Too drunk to work - that's apparently the consequence of 24 hour drinking in the City these days.
London-based bankers are now able to party until the early hours due to the relaxation in the drinking laws - and, as many do so during the week, some staff are getting in rather the worse for wear (if they get in at all).
The signs that City workers are again drinking to excess is not a good one. Bar and restaurants are now packed in both the City and Canary Wharf at lunchtimes and after work, as City staff have got cash to spend and are confident about the future. But does this actually signal that the good times are on the way out ? It seems that, historically, by the time employees who work in the financial markets are prepared to push the boat out and party, their prospects are already on the wane.
And there are other signs too that the good times may be about to come to an end. Forget for a moment the recent fall (and rebound) in equity values and the worries about sub-prime lending, but focus instead on anecdotal evidence. In addition to boozing bankers letting their guards down, we have new building developments going up everywhere - and, just as new builds near completion (as they are now), we always seem to be close to an economic crash.
And recruiters (at least those capable of telling the truth) will advise that things have been tougher so far this year. Despite the press hype, the mood in the City recruitment market is cautious - and not overly-optimistic about its prospects for the rest of the year. A recent survey from Manpower has revealed that businesses are currently hiring at a slower rate than 2006. The demand for temporary staff, however, is on the up - again a sign that all might not be well, as firms don't have the confidence or budget to make permanent hires.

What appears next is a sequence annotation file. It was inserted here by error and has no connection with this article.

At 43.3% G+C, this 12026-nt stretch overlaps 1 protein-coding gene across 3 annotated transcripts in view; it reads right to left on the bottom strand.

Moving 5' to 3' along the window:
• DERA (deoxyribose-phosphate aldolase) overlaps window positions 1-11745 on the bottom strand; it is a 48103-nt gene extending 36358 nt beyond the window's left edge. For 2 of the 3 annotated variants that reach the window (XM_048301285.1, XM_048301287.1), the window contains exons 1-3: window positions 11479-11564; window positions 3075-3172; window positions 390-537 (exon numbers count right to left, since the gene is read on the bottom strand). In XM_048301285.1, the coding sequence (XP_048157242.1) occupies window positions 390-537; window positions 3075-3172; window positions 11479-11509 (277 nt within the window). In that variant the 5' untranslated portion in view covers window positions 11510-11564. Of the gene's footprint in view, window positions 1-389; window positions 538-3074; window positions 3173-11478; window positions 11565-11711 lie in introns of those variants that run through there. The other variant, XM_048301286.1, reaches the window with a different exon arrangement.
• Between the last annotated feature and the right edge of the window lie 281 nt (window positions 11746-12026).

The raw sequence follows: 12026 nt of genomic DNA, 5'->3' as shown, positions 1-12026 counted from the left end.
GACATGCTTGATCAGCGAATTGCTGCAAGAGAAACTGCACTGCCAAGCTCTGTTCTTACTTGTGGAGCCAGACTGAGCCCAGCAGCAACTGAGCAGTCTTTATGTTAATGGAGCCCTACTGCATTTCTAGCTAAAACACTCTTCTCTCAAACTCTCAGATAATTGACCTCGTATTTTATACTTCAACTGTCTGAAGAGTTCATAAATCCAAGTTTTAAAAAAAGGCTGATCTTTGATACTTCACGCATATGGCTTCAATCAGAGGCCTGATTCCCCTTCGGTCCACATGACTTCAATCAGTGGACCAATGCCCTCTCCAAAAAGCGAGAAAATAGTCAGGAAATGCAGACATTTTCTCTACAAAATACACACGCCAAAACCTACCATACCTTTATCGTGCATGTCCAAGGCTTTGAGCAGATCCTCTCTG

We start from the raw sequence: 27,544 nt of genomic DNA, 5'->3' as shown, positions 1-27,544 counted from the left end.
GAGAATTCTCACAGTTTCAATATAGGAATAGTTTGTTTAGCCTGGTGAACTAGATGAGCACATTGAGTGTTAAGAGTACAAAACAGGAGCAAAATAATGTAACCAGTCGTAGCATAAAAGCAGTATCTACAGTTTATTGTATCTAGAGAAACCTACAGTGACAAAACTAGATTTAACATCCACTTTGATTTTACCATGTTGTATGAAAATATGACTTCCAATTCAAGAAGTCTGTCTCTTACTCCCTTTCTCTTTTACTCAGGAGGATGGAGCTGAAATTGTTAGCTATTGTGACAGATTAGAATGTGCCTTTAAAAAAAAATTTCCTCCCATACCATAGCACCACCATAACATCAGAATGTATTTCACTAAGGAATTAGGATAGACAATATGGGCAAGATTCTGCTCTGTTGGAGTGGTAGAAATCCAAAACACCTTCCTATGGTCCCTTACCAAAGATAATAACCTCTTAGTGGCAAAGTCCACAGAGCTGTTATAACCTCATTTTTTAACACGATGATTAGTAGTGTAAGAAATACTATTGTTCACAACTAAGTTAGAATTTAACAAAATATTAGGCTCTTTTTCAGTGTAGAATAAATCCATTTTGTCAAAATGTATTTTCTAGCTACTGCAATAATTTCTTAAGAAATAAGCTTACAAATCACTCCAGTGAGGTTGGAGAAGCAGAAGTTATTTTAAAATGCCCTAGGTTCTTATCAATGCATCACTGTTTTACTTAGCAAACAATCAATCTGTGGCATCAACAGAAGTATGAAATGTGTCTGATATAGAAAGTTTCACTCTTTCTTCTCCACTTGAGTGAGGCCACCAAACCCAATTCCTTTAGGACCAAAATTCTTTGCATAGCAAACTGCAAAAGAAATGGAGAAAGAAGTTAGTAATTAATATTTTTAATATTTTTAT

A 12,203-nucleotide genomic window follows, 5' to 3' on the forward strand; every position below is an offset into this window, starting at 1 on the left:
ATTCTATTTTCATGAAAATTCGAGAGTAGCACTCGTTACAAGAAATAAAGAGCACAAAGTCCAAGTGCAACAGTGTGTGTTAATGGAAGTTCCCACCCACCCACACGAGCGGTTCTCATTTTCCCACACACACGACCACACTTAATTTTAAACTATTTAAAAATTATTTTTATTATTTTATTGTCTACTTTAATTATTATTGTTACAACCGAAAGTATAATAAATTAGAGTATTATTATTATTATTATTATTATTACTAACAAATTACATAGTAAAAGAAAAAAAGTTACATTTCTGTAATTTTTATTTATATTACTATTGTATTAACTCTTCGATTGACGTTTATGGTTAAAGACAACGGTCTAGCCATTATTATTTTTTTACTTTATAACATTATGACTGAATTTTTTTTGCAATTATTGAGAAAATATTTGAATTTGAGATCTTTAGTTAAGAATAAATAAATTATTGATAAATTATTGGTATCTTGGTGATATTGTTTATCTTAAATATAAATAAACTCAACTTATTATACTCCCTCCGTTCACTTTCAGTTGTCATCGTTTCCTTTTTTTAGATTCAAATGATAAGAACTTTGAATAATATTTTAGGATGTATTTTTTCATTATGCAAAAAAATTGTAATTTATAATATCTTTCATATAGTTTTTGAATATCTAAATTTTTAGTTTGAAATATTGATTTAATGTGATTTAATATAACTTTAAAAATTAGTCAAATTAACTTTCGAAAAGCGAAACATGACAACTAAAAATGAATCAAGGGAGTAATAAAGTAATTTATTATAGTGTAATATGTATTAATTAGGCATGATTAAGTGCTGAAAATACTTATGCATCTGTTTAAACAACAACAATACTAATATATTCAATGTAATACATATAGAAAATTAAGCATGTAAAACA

All eyes were on Goldman Tuesday, to see if the Wall Street firm would deliver in its fiscal first-quarter. And deliver it did - profits were up 29% to a record $3.14bn. $6.6bn is said to have been set aside for staff compensation already (up 15% on 2006). But Goldman's fiscal first-quarter runs to the end of February, and concerns about a downturn have been resurfacing since then. And not everyone can deliver like Goldman, which brings home a lot of its profits from risking its own capital in investments and trading.
So, although it's too early to tell where we're heading in 2007, the smart folks are already beginning to be wary. It's not feeling great out there at the moment - unless you've had one too many!